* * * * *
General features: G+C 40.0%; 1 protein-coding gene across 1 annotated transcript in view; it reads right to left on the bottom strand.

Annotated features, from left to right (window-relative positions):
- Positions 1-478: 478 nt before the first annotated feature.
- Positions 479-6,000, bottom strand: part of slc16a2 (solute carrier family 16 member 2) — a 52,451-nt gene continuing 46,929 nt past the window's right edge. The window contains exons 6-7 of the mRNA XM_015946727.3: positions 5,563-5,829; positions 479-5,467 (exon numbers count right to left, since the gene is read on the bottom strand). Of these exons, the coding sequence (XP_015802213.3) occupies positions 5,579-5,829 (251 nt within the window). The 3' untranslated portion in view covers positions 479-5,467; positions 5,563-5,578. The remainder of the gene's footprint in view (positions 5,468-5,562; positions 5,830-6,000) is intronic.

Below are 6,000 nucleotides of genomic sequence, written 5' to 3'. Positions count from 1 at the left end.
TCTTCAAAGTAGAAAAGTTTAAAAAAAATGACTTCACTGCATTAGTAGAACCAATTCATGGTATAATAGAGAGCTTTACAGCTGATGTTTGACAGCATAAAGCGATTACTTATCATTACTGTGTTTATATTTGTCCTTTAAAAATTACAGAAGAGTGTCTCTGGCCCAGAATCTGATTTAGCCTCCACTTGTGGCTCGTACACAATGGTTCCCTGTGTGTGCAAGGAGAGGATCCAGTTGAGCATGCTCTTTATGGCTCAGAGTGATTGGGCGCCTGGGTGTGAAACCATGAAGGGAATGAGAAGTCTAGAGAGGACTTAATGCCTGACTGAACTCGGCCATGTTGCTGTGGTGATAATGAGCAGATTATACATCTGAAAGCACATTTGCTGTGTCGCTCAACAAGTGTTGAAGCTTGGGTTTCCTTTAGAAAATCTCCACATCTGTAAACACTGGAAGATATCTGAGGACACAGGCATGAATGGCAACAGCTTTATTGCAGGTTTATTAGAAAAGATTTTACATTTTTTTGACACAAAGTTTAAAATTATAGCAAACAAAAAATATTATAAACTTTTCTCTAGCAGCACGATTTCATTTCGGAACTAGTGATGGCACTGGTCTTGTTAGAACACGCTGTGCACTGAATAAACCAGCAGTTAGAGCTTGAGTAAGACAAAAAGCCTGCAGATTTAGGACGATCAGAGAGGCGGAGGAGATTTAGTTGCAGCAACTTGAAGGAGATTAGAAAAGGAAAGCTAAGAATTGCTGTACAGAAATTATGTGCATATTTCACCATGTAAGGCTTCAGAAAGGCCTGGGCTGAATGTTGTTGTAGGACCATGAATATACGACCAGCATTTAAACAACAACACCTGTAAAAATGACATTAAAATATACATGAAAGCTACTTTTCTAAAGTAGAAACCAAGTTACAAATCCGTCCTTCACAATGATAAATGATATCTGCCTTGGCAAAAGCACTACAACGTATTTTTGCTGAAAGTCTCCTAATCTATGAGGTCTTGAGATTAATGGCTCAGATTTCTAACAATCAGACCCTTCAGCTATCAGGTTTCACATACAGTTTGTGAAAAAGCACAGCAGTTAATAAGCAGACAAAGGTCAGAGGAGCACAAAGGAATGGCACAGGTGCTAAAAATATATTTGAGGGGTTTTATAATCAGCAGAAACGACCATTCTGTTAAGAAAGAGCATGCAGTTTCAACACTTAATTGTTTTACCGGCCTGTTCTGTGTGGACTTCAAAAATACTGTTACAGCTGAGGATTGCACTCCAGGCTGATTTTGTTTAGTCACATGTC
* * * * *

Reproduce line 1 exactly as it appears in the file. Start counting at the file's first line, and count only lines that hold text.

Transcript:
General features: G+C 40.0%; 1 protein-coding gene across 1 annotated transcript in view; it reads right to left on the bottom strand.